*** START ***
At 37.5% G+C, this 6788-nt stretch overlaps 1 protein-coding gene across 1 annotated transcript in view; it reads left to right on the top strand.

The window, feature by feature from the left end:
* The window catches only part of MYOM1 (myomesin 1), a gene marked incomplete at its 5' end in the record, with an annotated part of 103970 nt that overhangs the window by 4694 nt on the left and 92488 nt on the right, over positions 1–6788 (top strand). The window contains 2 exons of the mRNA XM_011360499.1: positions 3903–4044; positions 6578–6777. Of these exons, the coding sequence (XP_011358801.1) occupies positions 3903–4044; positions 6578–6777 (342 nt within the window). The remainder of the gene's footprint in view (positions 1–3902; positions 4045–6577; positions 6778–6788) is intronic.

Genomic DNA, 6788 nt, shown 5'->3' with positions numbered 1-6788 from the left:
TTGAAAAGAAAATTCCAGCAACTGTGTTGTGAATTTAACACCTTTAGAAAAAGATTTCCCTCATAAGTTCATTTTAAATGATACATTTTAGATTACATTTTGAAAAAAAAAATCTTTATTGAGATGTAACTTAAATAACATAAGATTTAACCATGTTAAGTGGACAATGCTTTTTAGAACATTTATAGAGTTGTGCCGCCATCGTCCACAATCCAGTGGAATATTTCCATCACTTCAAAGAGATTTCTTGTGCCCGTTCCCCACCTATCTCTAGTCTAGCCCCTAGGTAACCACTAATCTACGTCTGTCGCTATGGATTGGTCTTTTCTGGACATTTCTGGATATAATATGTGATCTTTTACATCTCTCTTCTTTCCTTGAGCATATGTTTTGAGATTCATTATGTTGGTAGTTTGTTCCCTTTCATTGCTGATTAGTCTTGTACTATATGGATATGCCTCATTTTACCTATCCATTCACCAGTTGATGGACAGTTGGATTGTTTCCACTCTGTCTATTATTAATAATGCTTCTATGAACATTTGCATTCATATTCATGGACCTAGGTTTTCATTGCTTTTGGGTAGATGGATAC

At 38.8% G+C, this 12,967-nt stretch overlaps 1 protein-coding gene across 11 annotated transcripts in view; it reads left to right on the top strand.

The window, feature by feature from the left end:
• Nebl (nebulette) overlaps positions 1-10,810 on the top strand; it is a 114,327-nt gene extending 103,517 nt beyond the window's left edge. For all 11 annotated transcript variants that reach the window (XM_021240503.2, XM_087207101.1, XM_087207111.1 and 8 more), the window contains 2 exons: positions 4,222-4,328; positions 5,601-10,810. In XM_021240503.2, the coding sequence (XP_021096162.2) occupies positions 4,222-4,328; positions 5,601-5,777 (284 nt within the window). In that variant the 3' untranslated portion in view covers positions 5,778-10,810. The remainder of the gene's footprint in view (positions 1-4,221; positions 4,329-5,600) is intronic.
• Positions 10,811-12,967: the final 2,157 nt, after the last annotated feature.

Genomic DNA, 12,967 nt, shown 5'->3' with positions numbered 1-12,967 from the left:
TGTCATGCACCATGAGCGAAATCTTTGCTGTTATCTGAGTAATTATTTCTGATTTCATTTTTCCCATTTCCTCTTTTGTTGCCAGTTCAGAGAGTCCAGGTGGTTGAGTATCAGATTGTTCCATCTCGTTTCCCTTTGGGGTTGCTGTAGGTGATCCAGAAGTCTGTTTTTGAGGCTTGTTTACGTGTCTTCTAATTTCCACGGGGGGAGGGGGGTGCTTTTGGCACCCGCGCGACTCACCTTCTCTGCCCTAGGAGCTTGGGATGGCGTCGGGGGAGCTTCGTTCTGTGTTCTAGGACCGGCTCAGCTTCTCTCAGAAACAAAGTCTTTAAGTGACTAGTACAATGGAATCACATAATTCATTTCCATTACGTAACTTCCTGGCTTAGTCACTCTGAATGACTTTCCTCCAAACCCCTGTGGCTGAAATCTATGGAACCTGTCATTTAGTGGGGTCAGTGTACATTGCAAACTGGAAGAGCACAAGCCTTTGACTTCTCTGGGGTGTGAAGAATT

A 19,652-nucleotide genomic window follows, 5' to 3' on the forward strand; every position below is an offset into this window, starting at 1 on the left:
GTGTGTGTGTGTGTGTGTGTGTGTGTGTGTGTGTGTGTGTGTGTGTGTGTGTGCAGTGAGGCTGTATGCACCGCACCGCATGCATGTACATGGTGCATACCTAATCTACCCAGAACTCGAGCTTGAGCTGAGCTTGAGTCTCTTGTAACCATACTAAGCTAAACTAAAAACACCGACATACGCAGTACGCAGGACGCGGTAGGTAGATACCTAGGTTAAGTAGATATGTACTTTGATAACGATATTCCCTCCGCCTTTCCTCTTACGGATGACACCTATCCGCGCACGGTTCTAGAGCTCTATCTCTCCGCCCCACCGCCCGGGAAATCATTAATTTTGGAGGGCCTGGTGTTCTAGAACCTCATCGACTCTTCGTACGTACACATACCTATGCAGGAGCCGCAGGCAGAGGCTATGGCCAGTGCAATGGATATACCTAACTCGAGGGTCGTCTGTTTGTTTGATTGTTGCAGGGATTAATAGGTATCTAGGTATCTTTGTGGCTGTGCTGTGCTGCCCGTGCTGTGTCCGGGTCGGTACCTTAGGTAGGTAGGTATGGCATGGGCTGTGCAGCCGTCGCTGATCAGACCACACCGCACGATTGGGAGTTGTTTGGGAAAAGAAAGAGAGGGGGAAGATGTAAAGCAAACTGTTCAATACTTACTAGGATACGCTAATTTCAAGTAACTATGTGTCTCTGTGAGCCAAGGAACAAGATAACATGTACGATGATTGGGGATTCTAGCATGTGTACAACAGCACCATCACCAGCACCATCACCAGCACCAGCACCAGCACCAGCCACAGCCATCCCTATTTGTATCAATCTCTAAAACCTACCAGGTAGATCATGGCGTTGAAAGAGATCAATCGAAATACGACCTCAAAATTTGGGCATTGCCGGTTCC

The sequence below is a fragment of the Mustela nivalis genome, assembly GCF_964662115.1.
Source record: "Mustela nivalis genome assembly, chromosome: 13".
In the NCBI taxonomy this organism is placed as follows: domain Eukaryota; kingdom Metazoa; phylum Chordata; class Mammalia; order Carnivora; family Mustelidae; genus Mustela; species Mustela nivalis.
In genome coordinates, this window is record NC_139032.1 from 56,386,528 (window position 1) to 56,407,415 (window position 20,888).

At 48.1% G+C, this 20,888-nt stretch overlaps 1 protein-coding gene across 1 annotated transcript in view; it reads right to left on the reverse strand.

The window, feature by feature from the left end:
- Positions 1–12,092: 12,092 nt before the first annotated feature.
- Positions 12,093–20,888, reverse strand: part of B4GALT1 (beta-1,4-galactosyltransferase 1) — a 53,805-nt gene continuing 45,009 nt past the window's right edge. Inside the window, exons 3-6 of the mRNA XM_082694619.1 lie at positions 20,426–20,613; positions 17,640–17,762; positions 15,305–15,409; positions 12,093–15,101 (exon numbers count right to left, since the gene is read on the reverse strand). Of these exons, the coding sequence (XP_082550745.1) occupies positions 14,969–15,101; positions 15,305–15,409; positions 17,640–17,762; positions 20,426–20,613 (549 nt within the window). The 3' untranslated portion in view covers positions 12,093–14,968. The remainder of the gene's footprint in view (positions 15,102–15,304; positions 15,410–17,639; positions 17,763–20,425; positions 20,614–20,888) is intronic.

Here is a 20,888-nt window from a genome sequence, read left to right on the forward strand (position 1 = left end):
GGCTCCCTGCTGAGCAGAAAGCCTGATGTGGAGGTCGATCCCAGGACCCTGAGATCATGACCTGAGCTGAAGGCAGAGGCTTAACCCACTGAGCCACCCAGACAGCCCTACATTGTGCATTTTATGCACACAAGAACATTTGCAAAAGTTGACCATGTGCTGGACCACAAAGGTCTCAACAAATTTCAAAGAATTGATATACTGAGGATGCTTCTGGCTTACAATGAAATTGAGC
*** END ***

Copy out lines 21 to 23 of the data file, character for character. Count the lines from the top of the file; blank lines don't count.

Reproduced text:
- Positions 12,093–20,888, reverse strand: part of B4GALT1 (beta-1,4-galactosyltransferase 1) — a 53,805-nt gene continuing 45,009 nt past the window's right edge. Inside the window, exons 3-6 of the mRNA XM_082694619.1 lie at positions 20,426–20,613; positions 17,640–17,762; positions 15,305–15,409; positions 12,093–15,101 (exon numbers count right to left, since the gene is read on the reverse strand). Of these exons, the coding sequence (XP_082550745.1) occupies positions 14,969–15,101; positions 15,305–15,409; positions 17,640–17,762; positions 20,426–20,613 (549 nt within the window). The 3' untranslated portion in view covers positions 12,093–14,968. The remainder of the gene's footprint in view (positions 15,102–15,304; positions 15,410–17,639; positions 17,763–20,425; positions 20,614–20,888) is intronic.

Here is a 20,888-nt window from a genome sequence, read left to right on the forward strand (position 1 = left end):
GGCTCCCTGCTGAGCAGAAAGCCTGATGTGGAGGTCGATCCCAGGACCCTGAGATCATGACCTGAGCTGAAGGCAGAGGCTTAACCCACTGAGCCACCCAGACAGCCCTACATTGTGCATTTTATGCACACAAGAACATTTGCAAAAGTTGACCATGTGCTGGACCACAAAGGTCTCAACAAATTTCAAAGAATTGATATACTGAGGATGCTTCTGGCTTACAATGAAATTGAGC